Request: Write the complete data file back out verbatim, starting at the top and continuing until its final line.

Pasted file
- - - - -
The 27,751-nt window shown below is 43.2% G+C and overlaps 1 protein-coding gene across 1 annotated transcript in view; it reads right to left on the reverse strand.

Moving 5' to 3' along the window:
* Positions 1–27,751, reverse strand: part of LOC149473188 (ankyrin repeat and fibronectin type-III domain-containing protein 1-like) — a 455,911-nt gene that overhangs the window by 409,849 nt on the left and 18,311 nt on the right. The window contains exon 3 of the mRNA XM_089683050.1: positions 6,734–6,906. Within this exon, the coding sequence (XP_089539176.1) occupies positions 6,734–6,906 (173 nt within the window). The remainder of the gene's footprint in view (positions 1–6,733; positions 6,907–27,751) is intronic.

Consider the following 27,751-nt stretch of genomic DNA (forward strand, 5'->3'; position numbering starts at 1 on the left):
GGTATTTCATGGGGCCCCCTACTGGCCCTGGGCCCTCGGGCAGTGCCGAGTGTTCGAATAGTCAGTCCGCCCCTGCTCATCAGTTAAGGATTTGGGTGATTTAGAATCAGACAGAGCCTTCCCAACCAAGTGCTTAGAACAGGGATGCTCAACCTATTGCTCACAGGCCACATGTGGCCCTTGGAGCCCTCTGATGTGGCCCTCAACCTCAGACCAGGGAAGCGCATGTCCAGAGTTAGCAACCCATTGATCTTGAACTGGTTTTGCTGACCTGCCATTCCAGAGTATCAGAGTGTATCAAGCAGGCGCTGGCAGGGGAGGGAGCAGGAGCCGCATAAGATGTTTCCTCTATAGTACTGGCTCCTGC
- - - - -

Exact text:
The 27,751-nt window shown below is 43.2% G+C and overlaps 1 protein-coding gene across 1 annotated transcript in view; it reads right to left on the reverse strand.

Moving 5' to 3' along the window:
* Positions 1–27,751, reverse strand: part of LOC149473188 (ankyrin repeat and fibronectin type-III domain-containing protein 1-like) — a 455,911-nt gene that overhangs the window by 409,849 nt on the left and 18,311 nt on the right. The window contains exon 3 of the mRNA XM_089683050.1: positions 6,734–6,906. Within this exon, the coding sequence (XP_089539176.1) occupies positions 6,734–6,906 (173 nt within the window). The remainder of the gene's footprint in view (positions 1–6,733; positions 6,907–27,751) is intronic.

Consider the following 27,751-nt stretch of genomic DNA (forward strand, 5'->3'; position numbering starts at 1 on the left):
GGTATTTCATGGGGCCCCCTACTGGCCCTGGGCCCTCGGGCAGTGCCGAGTGTTCGAATAGTCAGTCCGCCCCTGCTCATCAGTTAAGGATTTGGGTGATTTAGAATCAGACAGAGCCTTCCCAACCAAGTGCTTAGAACAGGGATGCTCAACCTATTGCTCACAGGCCACATGTGGCCCTTGGAGCCCTCTGATGTGGCCCTCAACCTCAGACCAGGGAAGCGCATGTCCAGAGTTAGCAACCCATTGATCTTGAACTGGTTTTGCTGACCTGCCATTCCAGAGTATCAGAGTGTATCAAGCAGGCGCTGGCAGGGGAGGGAGCAGGAGCCGCATAAGATGTTTCCTCTATAGTACTGGCTCCTGC